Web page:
15. Jul 23, 2017

### suprised

What is a matter for Sugra philosophy, is the fixation on tori. Which is fine for some applications, but one should not expect to draw more general conclusions from this geometry. Try to make T-duality for CY's manifest and you see what I mean.....

16. Jul 23, 2017

### Urs Schreiber

Yes, thanks, I did understand what you are saying. What I was saying is that there is a sector of what is going on in T-duality, that is seen super-tangent space wise and is hence independent of the global topology. This is the sector that Bouwknegt-Mathai-Evslin had called "topological T-duality" which disregards the metric and focuses on the RR-charges in twisted K-theory. Briefly, as T-duality takes the (probe-) IIA-branes to the IIB-branes, it needs to take the GS-WZW terms of these branes into each other, but these are super-tangentspace wise fixed to be $\propto \exp(F) \underset{p}{\sum} c_p \overline{\Psi} \wedge \Gamma_{a_1 \cdots a_p} \Psi \wedge E^{a_1} \wedge \cdots \wedge E^{a_p}$, where $(E^a, \Psi^\alpha)$ is the super-vielbein field. The T-duality rule which takes these expressions into each other (even $\leftrightarrow$ odd $p$) is the T-duality Buscher rules for the RR-fields and it is made manifest by a super-tangentspace-wise doubling, independently of the global topology. There is extra data involved in globalizing this super-tangentspace "topological" T-duality to a global T-duality, which is what you are highlighting, but the spacetime doubling does take care of making this local aspect manifest. And this is something supergravity does not see, instead it's all in the GS-WZW terms of the (probe-) super D-branes.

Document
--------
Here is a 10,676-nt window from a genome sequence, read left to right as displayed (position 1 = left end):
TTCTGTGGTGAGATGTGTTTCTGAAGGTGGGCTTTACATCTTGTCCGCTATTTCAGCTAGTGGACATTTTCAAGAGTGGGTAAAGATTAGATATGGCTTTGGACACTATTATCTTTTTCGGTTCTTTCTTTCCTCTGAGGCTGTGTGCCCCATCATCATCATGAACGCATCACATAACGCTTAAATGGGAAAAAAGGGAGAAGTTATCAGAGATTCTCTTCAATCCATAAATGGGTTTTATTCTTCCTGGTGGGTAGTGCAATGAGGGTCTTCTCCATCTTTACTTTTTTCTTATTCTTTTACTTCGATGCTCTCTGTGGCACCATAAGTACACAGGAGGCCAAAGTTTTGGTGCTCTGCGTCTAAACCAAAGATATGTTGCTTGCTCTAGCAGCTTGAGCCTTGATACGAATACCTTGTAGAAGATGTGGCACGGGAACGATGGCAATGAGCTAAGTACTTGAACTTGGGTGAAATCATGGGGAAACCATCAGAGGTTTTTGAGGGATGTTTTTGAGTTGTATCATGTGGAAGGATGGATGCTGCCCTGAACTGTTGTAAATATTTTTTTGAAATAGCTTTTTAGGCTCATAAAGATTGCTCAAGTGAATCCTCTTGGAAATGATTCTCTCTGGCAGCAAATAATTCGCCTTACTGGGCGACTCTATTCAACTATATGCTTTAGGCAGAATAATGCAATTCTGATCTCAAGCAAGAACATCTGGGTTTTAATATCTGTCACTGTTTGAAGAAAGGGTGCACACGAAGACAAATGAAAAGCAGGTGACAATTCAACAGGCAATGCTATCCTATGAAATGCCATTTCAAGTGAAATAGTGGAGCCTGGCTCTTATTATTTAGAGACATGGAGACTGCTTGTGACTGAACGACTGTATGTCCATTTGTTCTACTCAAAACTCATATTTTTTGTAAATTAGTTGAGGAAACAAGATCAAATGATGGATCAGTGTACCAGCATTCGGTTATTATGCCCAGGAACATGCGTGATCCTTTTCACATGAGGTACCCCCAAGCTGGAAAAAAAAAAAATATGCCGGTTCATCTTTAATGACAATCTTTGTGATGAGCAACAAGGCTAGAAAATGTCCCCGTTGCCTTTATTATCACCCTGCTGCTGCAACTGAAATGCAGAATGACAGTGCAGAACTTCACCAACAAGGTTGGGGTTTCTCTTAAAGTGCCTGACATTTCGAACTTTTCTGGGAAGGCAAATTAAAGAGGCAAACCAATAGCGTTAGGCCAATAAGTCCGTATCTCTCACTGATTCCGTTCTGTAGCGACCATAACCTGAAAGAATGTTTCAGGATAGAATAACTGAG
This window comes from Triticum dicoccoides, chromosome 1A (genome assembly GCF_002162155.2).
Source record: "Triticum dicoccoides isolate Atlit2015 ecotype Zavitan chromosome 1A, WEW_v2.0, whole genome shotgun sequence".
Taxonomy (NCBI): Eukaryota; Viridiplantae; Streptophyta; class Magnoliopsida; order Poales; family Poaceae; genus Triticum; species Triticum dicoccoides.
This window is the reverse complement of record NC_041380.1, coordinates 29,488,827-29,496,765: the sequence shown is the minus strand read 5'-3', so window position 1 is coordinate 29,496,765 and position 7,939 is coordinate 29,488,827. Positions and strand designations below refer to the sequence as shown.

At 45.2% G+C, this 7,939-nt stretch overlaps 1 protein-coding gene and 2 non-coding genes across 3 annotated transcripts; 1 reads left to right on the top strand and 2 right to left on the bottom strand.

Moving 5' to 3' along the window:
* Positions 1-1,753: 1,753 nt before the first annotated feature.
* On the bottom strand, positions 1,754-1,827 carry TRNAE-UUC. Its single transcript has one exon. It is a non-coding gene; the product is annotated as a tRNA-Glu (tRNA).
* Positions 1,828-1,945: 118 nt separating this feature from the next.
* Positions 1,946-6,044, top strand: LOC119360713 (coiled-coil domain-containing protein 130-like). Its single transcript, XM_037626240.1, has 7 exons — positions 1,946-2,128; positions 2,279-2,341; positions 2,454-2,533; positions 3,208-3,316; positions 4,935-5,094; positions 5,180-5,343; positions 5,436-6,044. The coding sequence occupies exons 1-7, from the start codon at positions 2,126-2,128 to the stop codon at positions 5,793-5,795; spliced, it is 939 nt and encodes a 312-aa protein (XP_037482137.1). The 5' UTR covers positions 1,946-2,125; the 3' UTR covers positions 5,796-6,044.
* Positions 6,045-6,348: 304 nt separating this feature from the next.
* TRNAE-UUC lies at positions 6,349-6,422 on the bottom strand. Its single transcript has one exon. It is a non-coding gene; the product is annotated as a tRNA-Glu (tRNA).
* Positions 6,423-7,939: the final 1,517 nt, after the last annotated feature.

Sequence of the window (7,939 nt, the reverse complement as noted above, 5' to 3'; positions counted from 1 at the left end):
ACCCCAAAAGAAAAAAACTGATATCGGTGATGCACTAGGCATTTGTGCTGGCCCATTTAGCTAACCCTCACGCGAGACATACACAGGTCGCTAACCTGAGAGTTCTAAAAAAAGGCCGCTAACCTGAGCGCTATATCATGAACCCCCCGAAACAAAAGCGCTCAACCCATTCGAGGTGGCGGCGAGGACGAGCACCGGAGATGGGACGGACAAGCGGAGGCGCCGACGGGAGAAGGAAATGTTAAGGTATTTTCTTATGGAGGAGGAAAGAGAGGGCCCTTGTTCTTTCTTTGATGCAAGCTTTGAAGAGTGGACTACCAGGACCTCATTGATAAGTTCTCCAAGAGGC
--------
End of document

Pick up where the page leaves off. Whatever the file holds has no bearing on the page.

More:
17. Jul 24, 2017

### suprised

Hi Urs,

I wasn't that sophisticated, rather than just naive. Upon glancing over the paper you cited I found I understand
next to nothing, at least without studying it for hours..

So to clarify the basic setup, we have the following scalars:

a) 3 complex scalars which are the coordinates of the CY

b) up to several hundred RR scalars (say 200) arising from the harmonic forms of the CY.
Roughly half of them can be seen as coordinates of the moduli space.

Now:

1) which of those will be "doubled" ?

2) How does a manifest duality invariant formulation look? The T-Duality group
of essentially a subgroup of Sp(200) and a priori acts on the homology lattice.
That is, on all sorts of massive states that arise from wrapped branes, and can be split
into electric and magnetic duals.

3) T-duality is an intrinsic string feature which involves alpha-prime. At small volumes
alpha-prime corrections become important. For example at the Fermat point of the quintic CY
there is a Z_5 symmetry which mixes up wrapped branes that naively arise from transporting
wrapped 0,2,4,6-branes from the large radius regime to the Fermat point. In other, loose words,
the duality symmetries mix cycles of different dimensions, so they loose their naive geometric meaning,
once you go away from the large radius limit.

As you know, the right language to describe this is in terms of categories and auto-equivalences thereof.

4) Now back to the main question: how does whatever doubling of scalar coordinates provide a linearisation, or manifest realisation,
of these quantum symmetries acting on the category of wrapped branes ?

18. Jul 24, 2017

### Urs Schreiber

Hi surprised,

thanks for your thoughtful replies! It's good to speak with an expert here on PF. I have to run now, am late for the beginning of StringMath17, but here is a quick reply: